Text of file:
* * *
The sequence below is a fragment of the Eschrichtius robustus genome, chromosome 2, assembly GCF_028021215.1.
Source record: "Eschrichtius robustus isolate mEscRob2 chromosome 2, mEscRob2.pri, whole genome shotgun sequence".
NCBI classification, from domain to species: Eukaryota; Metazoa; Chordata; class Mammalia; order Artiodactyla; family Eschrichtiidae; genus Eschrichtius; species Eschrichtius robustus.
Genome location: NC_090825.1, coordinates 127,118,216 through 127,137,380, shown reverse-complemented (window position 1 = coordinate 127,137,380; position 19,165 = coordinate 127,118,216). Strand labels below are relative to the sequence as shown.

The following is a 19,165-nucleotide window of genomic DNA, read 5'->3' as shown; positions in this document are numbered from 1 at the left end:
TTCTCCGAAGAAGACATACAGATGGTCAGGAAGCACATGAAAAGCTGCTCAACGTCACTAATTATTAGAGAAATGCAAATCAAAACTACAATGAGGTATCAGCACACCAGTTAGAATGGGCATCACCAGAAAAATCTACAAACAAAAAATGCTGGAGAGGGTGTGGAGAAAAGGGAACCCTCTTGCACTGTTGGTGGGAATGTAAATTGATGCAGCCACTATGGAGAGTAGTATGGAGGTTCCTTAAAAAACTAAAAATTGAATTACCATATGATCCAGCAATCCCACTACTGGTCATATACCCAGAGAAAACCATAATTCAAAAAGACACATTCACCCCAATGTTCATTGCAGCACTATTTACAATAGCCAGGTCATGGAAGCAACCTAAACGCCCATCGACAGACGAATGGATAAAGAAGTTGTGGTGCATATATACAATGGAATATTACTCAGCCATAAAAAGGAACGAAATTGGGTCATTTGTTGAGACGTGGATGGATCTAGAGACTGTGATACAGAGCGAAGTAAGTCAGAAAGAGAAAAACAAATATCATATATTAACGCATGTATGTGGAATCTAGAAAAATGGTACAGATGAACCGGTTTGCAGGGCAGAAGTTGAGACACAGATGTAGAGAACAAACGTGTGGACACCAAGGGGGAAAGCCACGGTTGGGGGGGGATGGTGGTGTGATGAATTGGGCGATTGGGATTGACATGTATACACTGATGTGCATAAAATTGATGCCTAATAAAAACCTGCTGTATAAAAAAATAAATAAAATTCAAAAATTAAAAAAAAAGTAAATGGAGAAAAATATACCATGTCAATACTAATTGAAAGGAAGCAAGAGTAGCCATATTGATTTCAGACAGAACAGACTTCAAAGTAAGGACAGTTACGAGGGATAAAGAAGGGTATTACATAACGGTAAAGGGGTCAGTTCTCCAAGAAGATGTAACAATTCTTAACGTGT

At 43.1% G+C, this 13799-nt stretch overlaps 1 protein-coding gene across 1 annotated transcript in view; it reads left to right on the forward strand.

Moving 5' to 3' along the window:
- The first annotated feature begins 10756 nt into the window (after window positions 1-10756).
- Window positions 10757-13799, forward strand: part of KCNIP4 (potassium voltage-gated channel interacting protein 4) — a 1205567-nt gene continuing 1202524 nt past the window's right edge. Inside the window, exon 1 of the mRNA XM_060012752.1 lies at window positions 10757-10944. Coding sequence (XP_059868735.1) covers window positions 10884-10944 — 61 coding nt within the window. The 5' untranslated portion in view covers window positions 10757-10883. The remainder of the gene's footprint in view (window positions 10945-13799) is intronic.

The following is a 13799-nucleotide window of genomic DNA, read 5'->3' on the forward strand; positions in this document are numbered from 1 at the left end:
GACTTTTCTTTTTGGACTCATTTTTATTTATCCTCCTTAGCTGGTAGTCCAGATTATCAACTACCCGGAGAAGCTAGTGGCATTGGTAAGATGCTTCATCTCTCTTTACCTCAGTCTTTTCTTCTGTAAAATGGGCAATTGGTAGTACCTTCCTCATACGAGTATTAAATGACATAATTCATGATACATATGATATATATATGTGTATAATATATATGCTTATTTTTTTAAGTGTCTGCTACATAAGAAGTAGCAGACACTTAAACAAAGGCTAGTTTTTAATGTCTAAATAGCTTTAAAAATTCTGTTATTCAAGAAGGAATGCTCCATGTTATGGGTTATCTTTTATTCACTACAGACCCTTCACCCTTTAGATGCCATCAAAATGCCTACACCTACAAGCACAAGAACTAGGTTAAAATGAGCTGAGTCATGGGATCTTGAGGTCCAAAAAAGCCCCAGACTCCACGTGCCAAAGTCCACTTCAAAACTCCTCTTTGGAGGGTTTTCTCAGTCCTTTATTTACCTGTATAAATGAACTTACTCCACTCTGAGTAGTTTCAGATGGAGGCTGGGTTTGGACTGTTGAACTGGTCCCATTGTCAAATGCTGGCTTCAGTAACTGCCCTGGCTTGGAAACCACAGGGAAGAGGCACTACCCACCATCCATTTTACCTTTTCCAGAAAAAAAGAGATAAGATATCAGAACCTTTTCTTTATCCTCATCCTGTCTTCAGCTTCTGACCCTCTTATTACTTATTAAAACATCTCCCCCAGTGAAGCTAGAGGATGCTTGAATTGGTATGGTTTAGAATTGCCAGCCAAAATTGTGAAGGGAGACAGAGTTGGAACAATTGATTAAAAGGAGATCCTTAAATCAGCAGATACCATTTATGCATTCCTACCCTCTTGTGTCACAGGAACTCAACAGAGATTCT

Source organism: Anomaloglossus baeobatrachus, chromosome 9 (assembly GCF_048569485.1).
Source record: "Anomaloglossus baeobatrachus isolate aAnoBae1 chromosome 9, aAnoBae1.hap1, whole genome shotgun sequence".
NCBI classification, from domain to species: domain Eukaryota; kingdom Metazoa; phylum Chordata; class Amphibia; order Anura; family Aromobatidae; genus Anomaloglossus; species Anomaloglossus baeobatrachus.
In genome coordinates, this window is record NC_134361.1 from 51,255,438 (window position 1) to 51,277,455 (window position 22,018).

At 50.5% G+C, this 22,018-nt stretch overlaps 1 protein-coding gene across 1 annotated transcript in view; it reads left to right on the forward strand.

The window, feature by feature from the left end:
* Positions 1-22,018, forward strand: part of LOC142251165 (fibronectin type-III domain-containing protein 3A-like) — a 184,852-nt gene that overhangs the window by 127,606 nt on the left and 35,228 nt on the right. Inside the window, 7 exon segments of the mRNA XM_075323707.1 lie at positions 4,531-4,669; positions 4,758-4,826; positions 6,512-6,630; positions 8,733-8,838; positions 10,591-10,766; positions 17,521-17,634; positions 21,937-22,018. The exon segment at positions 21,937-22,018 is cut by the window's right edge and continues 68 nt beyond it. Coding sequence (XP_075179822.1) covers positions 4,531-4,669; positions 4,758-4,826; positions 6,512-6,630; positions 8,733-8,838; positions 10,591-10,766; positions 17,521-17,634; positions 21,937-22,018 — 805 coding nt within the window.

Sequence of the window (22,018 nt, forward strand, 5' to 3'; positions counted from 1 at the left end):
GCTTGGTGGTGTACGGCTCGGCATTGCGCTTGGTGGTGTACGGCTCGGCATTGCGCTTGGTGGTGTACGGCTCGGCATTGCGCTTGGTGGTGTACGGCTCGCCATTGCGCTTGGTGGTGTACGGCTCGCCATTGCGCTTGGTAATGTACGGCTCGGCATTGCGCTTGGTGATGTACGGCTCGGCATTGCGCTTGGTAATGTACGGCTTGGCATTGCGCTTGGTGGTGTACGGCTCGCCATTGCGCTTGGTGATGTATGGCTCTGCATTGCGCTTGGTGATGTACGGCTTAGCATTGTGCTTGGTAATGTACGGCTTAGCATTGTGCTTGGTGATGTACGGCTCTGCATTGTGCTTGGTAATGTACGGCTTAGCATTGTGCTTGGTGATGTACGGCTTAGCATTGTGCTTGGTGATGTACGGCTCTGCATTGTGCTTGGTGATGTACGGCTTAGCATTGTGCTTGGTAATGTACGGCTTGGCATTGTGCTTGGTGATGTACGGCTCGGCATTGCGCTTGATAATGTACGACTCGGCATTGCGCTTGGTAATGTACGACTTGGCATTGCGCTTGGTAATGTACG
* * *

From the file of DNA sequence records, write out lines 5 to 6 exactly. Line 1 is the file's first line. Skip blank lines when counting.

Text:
The following is a 19,165-nucleotide window of genomic DNA, read 5'->3' as shown; positions in this document are numbered from 1 at the left end:
TTCTCCGAAGAAGACATACAGATGGTCAGGAAGCACATGAAAAGCTGCTCAACGTCACTAATTATTAGAGAAATGCAAATCAAAACTACAATGAGGTATCAGCACACCAGTTAGAATGGGCATCACCAGAAAAATCTACAAACAAAAAATGCTGGAGAGGGTGTGGAGAAAAGGGAACCCTCTTGCACTGTTGGTGGGAATGTAAATTGATGCAGCCACTATGGAGAGTAGTATGGAGGTTCCTTAAAAAACTAAAAATTGAATTACCATATGATCCAGCAATCCCACTACTGGTCATATACCCAGAGAAAACCATAATTCAAAAAGACACATTCACCCCAATGTTCATTGCAGCACTATTTACAATAGCCAGGTCATGGAAGCAACCTAAACGCCCATCGACAGACGAATGGATAAAGAAGTTGTGGTGCATATATACAATGGAATATTACTCAGCCATAAAAAGGAACGAAATTGGGTCATTTGTTGAGACGTGGATGGATCTAGAGACTGTGATACAGAGCGAAGTAAGTCAGAAAGAGAAAAACAAATATCATATATTAACGCATGTATGTGGAATCTAGAAAAATGGTACAGATGAACCGGTTTGCAGGGCAGAAGTTGAGACACAGATGTAGAGAACAAACGTGTGGACACCAAGGGGGAAAGCCACGGTTGGGGGGGGATGGTGGTGTGATGAATTGGGCGATTGGGATTGACATGTATACACTGATGTGCATAAAATTGATGCCTAATAAAAACCTGCTGTATAAAAAAATAAATAAAATTCAAAAATTAAAAAAAAAGTAAATGGAGAAAAATATACCATGTCAATACTAATTGAAAGGAAGCAAGAGTAGCCATATTGATTTCAGACAGAACAGACTTCAAAGTAAGGACAGTTACGAGGGATAAAGAAGGGTATTACATAACGGTAAAGGGGTCAGTTCTCCAAGAAGATGTAACAATTCTTAACGTGT